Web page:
Tensions are rising between India and Pakistan. Both nuclear-armed nations have said they don’t want an armed conflict, but India has not ruled out military force in response to the attacks in Mumbai, which it blames on Pakistan-based militants. The Indian prime minister met with his military chiefs today, and the government warned Indian citizens it’s unsafe to travel to Pakistan. Meanwhile, Pakistan placed its armed forces on high alert, cancelled leave for members of the military, and moved some troops away from the western border with Afghanistan. Those movements are weakening the Pakistani government’s presence in the area where Taliban forces are gaining strength. Militants recently attacked three schools in the capital of Pakistan’s North West Frontier Province and announced a complete ban on all Girls’ Schools beginning January 15.  Afridai Afridi has more from Swat.

Barack Obama: War and the Presidency

With the presidential inauguration just three weeks away, one of the biggest puzzles facing President Elect Barack Obama is the war in Iraq. On the campaign trail, he promised to withdraw troops within 16 months. But recently the military’s signaled it will re-classify some soldiers as “advisors” to keep them in Iraq past a formal pullout. Meanwhile, the US military is promising to send at least 20,000 more troops into Afghanistan. FSRN’s Karen Miller has more:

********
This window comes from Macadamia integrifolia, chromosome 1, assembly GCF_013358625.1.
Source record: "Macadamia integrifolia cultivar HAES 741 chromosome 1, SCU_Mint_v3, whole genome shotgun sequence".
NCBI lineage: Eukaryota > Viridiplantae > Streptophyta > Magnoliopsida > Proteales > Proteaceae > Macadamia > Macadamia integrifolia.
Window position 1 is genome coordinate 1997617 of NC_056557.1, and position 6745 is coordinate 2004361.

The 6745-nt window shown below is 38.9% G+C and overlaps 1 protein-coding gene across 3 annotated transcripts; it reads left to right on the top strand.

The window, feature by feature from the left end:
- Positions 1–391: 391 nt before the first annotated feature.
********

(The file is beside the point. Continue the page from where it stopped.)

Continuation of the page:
Nepal: Journalists Take to the Streets Over Attacks

In Nepal, journalists are protesting today over violent attacks on the Himal Media House, publisher of the Nepali Times and two other newspapers. Pro-Maoist trade unionists carried out the attacks, and injured a dozen media professionals.  The Kathmandu police have brought a criminal case against two people they say were involved. PC dubey reports.

Los Angeles: Homecare Workers Picket for Backpay on Christmas